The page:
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You may be able to apply for indefinite leave to remain if you have permission to remain as a refugee or a person with humanitarian protection. This status gives you the right to live, work and study for as long as you want and also claim public funds. You can also use this status to apply for British citizenship.

How much will it cost?

There is no fee if you have a refugee or humanitarian protection status. This will also apply to your partner’s child.

How do you make the application?

Applications must be made online on the specified form SET (Protection Route) or SET (P). All mandatory sections of the form must be completed. Applicants must provide the biometrics and must prove the identity and nationality by submitting their BRP or travel documents. Applicants must be in the UK on the date of the application and will not be able to travel until further leave to remain has been granted.

What is the earliest I can make the application?

Applicants can make an application 28 days before their leave expires. Although applications made after the expiry of the initial five years leave to remain will be valid, it is important to make an application before the initial leave expires whenever possible. Doing so ensures that the conditions attached to the leave are extended during the time it takes the application to be decided, which can be up to six months. This, for example, would preserve your right to work and access public funds.

What are the suitability requirements?

A caseworker will make checks to ensure that you do not fall foul of the suitability requirements. This relates to criminal convictions. Any criminal convictions, including those resulting in a non-custodial sentence, will result in a mandatory refusal of the settlement application. This is unless a specified period has passed since the completion of the sentence, the length of which depends on the length of the sentence. Applicants with serious criminal convictions may also have their status revoked, on the basis that they should be excluded from the Refugee Convention under paragraphs 339ae or 339ac of part 11 of the rules.

What is the safe return review?

The settlement protection policy guidance says that they will conduct a safe return review as part of the eligibility considerations of every application. The caseworker at the Home Office is required to consider whether there are any reasons why a grant of settlement or further leave to remain may no longer be appropriate because the applicant no longer needs protection. The settlement protection policy guidance sets out the information to be considered as part of the safe return review. It states five circumstances which might lead to the refusal of settlement following the review.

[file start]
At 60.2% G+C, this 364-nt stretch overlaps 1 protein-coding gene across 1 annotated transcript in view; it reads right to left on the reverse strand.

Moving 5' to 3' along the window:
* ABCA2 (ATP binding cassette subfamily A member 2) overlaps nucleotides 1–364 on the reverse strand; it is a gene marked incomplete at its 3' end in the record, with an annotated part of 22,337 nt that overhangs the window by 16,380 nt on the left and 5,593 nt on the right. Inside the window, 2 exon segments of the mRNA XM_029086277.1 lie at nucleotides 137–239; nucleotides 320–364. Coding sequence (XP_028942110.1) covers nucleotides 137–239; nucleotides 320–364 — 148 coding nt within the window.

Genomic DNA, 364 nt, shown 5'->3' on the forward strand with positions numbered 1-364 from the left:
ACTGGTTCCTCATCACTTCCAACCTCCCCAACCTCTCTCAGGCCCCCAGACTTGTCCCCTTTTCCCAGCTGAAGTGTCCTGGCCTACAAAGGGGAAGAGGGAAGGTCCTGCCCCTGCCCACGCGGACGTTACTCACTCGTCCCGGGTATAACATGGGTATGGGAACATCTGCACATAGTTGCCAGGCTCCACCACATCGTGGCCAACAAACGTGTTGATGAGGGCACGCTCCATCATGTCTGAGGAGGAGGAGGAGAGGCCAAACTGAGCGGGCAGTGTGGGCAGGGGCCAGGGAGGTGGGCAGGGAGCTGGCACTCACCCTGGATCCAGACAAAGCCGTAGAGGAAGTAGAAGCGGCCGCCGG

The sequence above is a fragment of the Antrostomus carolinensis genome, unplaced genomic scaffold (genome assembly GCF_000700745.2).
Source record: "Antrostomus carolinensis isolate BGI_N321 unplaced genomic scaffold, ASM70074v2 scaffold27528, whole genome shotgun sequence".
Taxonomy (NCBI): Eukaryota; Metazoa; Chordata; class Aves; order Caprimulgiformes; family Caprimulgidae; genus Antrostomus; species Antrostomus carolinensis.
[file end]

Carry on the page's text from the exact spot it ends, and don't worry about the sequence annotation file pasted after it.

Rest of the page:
What are the examples?

Reapplying for national passport

A person who was granted refugee status would be eligible for Refugee Convention travel documents. They should not apply for a national passport. Obtaining or renewing a national passport is likely to be considered as reavailment of the protection of their country of origin, leading to revocation of the refugee status or refusal of settlement.

Return to the country of origin

Returning to the country of origin may lead to a refusal of settlement on the basis that the applicant no longer is at risk of persecution or serious harm.

Significant and non-temporary change in the country of origin

The caseworker will consider the situation at the time in the applicant’s country of origin. That will be done by referring to the country policy and information notes.

Changes in personal circumstances

The caseworker will also consider whether there have been changes in the applicant’s personal circumstances that mean they could return safely to their country of origin.

Evidence that the original grant may not have been correct

This will only be relevant if there is evidence to suggest that there has been a case of misrepresentation on behalf of the applicant in relation to material facts, which must have been decisive in the decision to grant him or her refugee status.

Danielle invites you to take a look at her blog, where you will see the diverse range of clients that she has helped.

If you have any questions about the process or would like to apply for refugee settlement please contact Danielle or call on 020 7267 4133. Danielle will only charge you for the first consultation if you decide to become her client and if she can assist you.

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